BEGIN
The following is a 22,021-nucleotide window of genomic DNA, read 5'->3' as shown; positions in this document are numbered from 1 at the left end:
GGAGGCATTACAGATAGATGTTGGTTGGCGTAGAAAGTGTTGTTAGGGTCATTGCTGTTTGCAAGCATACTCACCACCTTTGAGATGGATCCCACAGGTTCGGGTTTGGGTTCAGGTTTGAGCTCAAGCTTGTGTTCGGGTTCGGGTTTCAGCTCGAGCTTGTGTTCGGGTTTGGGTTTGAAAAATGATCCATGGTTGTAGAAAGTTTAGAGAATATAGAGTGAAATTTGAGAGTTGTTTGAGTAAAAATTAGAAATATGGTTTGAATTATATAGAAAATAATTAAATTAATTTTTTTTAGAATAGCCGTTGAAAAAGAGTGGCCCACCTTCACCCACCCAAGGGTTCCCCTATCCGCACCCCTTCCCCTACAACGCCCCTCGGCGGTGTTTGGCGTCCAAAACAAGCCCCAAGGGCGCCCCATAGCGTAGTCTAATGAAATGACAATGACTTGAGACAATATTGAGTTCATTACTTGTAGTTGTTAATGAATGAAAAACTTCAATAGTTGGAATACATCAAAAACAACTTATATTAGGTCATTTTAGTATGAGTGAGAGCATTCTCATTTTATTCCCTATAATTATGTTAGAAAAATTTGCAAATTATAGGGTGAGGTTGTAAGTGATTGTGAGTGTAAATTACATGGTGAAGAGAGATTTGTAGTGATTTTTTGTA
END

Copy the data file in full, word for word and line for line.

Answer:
The following is a 22,021-nucleotide window of genomic DNA, read 5'->3' as shown; positions in this document are numbered from 1 at the left end:
GGAGGCATTACAGATAGATGTTGGTTGGCGTAGAAAGTGTTGTTAGGGTCATTGCTGTTTGCAAGCATACTCACCACCTTTGAGATGGATCCCACAGGTTCGGGTTTGGGTTCAGGTTTGAGCTCAAGCTTGTGTTCGGGTTCGGGTTTCAGCTCGAGCTTGTGTTCGGGTTTGGGTTTGAAAAATGATCCATGGTTGTAGAAAGTTTAGAGAATATAGAGTGAAATTTGAGAGTTGTTTGAGTAAAAATTAGAAATATGGTTTGAATTATATAGAAAATAATTAAATTAATTTTTTTTAGAATAGCCGTTGAAAAAGAGTGGCCCACCTTCACCCACCCAAGGGTTCCCCTATCCGCACCCCTTCCCCTACAACGCCCCTCGGCGGTGTTTGGCGTCCAAAACAAGCCCCAAGGGCGCCCCATAGCGTAGTCTAATGAAATGACAATGACTTGAGACAATATTGAGTTCATTACTTGTAGTTGTTAATGAATGAAAAACTTCAATAGTTGGAATACATCAAAAACAACTTATATTAGGTCATTTTAGTATGAGTGAGAGCATTCTCATTTTATTCCCTATAATTATGTTAGAAAAATTTGCAAATTATAGGGTGAGGTTGTAAGTGATTGTGAGTGTAAATTACATGGTGAAGAGAGATTTGTAGTGATTTTTTGTA